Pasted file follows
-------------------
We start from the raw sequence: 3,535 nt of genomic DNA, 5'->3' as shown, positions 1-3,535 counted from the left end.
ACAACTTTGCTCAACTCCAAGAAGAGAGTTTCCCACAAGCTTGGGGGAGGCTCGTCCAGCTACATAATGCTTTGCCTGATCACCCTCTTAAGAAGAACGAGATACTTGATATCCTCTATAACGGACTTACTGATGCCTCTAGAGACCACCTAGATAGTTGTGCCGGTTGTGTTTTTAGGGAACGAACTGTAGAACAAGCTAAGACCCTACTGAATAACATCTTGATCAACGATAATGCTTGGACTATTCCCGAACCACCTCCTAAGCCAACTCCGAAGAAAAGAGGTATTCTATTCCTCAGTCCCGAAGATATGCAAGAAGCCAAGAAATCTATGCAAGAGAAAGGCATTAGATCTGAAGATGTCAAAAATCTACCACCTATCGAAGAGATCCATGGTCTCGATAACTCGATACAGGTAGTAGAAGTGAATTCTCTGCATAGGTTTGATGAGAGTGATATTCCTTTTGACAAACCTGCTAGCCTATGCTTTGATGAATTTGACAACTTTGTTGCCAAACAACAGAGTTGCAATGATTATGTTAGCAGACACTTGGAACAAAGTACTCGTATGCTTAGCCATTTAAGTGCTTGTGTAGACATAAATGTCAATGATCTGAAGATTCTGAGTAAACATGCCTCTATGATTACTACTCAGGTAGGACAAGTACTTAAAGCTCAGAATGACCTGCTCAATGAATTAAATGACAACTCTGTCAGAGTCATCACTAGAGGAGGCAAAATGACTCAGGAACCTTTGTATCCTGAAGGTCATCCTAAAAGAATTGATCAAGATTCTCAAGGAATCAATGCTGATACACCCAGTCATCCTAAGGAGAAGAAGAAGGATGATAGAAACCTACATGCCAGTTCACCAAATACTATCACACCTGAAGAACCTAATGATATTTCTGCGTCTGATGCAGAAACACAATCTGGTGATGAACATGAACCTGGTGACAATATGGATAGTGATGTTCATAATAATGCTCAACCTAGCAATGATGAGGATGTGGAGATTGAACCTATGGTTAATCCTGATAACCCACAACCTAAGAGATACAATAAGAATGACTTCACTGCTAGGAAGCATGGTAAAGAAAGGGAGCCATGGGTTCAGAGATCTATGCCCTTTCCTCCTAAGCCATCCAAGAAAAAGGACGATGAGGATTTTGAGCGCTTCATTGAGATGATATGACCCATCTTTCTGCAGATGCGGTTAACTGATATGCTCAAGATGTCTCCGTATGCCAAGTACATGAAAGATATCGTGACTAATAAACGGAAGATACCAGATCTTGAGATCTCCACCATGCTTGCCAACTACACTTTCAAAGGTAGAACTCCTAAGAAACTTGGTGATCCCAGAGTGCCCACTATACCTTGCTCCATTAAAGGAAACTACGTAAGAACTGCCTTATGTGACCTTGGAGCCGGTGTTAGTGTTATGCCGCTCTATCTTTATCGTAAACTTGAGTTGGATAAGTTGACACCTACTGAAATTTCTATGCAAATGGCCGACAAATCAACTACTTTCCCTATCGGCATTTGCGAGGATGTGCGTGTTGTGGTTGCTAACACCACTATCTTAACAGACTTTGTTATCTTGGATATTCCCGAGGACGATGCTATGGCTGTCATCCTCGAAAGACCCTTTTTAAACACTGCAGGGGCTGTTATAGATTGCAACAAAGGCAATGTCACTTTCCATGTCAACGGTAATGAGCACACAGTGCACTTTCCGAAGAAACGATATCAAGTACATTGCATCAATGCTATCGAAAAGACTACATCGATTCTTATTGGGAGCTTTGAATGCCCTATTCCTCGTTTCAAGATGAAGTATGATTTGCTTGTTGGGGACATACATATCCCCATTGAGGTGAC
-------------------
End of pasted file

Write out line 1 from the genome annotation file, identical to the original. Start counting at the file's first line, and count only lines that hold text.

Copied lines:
We start from the raw sequence: 3,535 nt of genomic DNA, 5'->3' as shown, positions 1-3,535 counted from the left end.